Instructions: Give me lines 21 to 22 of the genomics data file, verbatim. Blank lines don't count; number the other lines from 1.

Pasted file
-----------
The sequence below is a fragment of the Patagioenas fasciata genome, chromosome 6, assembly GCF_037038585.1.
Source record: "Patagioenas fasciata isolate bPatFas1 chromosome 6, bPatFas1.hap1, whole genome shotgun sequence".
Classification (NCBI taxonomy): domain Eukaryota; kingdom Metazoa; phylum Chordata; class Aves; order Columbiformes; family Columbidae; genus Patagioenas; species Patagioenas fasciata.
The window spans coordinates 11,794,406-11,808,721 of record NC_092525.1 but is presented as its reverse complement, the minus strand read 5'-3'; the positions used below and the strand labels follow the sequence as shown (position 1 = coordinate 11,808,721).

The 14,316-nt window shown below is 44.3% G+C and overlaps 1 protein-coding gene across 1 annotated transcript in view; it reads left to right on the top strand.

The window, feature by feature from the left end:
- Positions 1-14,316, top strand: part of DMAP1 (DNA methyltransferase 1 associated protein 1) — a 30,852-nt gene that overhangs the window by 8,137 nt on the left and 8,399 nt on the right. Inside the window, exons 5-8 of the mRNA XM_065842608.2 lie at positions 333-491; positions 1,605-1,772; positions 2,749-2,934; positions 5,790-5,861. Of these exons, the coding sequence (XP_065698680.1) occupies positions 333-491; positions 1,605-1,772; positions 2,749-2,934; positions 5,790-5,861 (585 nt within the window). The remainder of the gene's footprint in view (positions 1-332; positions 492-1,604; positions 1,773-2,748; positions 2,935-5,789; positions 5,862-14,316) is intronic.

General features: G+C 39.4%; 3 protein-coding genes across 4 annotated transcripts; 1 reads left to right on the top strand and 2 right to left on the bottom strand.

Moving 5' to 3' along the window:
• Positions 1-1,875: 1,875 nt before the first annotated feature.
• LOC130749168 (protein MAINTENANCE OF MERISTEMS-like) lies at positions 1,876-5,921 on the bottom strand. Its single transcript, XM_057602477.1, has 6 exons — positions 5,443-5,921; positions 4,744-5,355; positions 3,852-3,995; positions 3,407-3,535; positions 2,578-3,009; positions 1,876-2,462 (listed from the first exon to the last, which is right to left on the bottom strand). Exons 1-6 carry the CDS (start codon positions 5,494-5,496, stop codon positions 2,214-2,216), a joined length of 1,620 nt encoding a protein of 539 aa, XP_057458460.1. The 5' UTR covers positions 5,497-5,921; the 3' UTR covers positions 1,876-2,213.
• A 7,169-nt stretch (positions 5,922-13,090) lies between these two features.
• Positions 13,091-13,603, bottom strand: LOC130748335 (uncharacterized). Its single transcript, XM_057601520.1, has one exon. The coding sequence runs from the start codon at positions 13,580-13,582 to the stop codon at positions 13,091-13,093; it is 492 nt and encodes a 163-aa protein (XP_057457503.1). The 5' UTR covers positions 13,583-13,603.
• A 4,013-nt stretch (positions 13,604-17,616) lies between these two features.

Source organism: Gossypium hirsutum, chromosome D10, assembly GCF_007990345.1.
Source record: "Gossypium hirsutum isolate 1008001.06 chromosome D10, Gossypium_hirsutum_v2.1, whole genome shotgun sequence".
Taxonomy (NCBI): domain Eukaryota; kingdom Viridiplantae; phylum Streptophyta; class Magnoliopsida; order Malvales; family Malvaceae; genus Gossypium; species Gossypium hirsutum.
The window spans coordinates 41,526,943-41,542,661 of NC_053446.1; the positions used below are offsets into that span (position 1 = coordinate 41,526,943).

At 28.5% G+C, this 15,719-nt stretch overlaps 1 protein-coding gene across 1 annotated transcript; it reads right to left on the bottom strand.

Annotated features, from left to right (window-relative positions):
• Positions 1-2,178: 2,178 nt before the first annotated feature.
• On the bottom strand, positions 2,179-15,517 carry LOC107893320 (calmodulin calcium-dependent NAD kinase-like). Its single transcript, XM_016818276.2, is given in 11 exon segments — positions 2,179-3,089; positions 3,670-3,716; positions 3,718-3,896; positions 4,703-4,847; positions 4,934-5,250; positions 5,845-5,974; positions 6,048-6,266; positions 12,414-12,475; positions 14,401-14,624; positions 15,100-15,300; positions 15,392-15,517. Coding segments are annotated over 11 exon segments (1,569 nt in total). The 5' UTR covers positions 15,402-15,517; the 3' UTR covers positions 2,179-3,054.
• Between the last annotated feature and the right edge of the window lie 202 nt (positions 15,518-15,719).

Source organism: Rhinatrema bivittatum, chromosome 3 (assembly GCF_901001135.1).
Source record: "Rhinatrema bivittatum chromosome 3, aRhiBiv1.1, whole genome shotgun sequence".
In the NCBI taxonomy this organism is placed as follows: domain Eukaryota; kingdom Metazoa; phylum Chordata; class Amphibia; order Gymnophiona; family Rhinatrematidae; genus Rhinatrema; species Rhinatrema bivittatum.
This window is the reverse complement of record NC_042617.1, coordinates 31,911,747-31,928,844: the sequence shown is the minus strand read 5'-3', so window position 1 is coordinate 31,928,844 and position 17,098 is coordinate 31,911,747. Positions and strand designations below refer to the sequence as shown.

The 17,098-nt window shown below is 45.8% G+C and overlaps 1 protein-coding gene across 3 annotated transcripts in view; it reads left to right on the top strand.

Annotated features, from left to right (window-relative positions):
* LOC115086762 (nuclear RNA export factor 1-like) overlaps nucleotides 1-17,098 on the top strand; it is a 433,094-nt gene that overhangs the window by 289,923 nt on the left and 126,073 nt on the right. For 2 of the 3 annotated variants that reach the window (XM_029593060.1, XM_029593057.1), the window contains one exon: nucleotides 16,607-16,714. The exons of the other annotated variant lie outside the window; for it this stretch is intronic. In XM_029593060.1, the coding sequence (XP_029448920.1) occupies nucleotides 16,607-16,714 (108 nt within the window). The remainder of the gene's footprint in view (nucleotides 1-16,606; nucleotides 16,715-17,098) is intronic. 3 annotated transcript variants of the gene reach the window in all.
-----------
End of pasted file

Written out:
• Positions 1-2,178: 2,178 nt before the first annotated feature.
• On the bottom strand, positions 2,179-15,517 carry LOC107893320 (calmodulin calcium-dependent NAD kinase-like). Its single transcript, XM_016818276.2, is given in 11 exon segments — positions 2,179-3,089; positions 3,670-3,716; positions 3,718-3,896; positions 4,703-4,847; positions 4,934-5,250; positions 5,845-5,974; positions 6,048-6,266; positions 12,414-12,475; positions 14,401-14,624; positions 15,100-15,300; positions 15,392-15,517. Coding segments are annotated over 11 exon segments (1,569 nt in total). The 5' UTR covers positions 15,402-15,517; the 3' UTR covers positions 2,179-3,054.